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Joyous Examination

Fifth Sunday of Easter

The Gospels for several weeks now have been very comforting. Every year we spend a very long Lent examining ourselves and trying to enter into that season of penance, and every year that ends with the Easter joy of knowing that beyond our small effort and despite our failures, Christ has restored our life with the Father. The Sundays after that focused on the mercy we have received, as we were reminded of the resurrected Christ appearing to his apostles and giving them his peace. Last Sunday especially, the Gospel turned not just to the apostles but to us and told us that we are his flock, that the Good Shepherd knows us and protects us.

But today the Gospel takes us one step further and asks us to reflect on how knowing Christ and professing his resurrection has changed the way we live our lives. This is not the penitential examination of Lent where we reflect on our sins, this is a joyous examination of Easter where we name the good people we have become through Christ and because of Christ.

Jesus tells us to remain in him: “whoever remains in me and I in him will bear much fruit.” What does it mean to remain in him? What does it mean to be pruned by the word that he spoke? What does it mean to bear fruit? Again, this is a self-reflection done with joy because we know that the love of Christ has changed us and we want to sit and really see and know that love.

The second reading gave us an answer. “His commandment is this: we should believe in the name of his Son, Jesus Christ, and love one another just as he commanded us. Those who keep his commandments remain in him, and he in them.” So now we have a reference point, now we know what we are looking for in ourselves that reflects the work of salvation and the grace of God active in our lives. In ourselves we should find a love for one another that follows his commandments. He commanded us to love one another as we would love ourselves. He commanded us to make amends before we approach the altar with our gifts, to turn the other cheek and not retaliate, to feed others ourselves from what we have, to forgive others like he did from the Cross, and like that Cross to lay down our lives for a friend. In other words, if you want to measure the strength of your relationship with Christ and your understanding of what he has given to you in his resurrection, take a look at how you love others.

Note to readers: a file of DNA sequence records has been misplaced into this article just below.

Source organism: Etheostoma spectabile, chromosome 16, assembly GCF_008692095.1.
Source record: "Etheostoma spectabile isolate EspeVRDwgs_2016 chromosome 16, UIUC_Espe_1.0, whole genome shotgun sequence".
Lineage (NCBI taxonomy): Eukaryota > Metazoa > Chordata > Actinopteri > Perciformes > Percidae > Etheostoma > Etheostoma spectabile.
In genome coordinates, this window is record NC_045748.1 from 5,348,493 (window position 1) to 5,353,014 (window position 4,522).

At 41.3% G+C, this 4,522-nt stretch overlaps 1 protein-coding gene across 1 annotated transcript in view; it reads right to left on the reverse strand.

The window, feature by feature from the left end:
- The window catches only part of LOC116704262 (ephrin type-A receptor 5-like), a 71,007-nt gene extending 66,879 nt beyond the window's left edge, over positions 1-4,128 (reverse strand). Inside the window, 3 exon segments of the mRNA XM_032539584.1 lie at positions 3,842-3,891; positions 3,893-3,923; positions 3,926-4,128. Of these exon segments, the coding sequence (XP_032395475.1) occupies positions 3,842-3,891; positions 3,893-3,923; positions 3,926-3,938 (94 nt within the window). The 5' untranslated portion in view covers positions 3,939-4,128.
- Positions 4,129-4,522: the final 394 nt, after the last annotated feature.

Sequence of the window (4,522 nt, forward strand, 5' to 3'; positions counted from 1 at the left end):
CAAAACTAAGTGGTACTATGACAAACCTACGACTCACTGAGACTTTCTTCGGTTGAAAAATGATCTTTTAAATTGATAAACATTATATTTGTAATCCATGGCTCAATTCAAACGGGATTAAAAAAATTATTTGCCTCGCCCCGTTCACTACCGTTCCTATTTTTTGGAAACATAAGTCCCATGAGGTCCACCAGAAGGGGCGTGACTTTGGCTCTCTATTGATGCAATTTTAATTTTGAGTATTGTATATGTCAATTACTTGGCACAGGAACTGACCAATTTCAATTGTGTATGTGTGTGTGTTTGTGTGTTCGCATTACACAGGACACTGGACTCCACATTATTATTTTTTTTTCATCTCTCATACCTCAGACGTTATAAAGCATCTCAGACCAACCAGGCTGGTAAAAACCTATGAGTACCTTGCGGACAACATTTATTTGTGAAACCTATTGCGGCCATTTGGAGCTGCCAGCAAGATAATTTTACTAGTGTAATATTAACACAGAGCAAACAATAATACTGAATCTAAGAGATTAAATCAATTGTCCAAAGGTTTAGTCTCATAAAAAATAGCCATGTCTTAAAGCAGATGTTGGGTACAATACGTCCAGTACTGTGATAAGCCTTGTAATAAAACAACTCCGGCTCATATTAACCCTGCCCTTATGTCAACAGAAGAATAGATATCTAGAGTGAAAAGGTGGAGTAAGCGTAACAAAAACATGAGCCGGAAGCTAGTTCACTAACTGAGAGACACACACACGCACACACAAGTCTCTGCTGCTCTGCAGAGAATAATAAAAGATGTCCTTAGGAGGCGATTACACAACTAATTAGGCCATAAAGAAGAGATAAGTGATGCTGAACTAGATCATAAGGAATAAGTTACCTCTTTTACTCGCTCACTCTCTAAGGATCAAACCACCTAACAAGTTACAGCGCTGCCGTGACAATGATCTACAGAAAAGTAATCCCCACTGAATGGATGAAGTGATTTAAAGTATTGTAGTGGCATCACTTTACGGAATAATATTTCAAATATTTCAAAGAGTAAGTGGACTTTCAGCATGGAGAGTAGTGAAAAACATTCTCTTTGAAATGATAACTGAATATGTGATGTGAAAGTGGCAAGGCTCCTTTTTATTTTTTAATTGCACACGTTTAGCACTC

Our love of Christ and all that he has done for us, is defined by our response of loving others. And I think our world right now is in desperate need of truly Christian people whose lives are defined by loving others. There are many good things in the secular world around us like democratic forms of government or, like Pope Francis’s intention for last month, the recognition of fundamental rights. But without being guided by true Christian love for others, there is always the danger that things like selfishness and greed and xenophobia will begin to corrupt the world.

But that’s beside the point. The point of the homily is that for you and me, we should look at our lives and joyfully see how being loved by Christ has amplified our love for others. Next Sunday the Gospel will return to this, so in our prayer this week may we reflect with Christ and talk with him about this love, and know that his spirit guides us.

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Homilies are meant to be heard, not read… and part of the Eucharistic liturgy, not words that stand alone. Please remember that no homily is written with this blog in mind.

Published inHomilies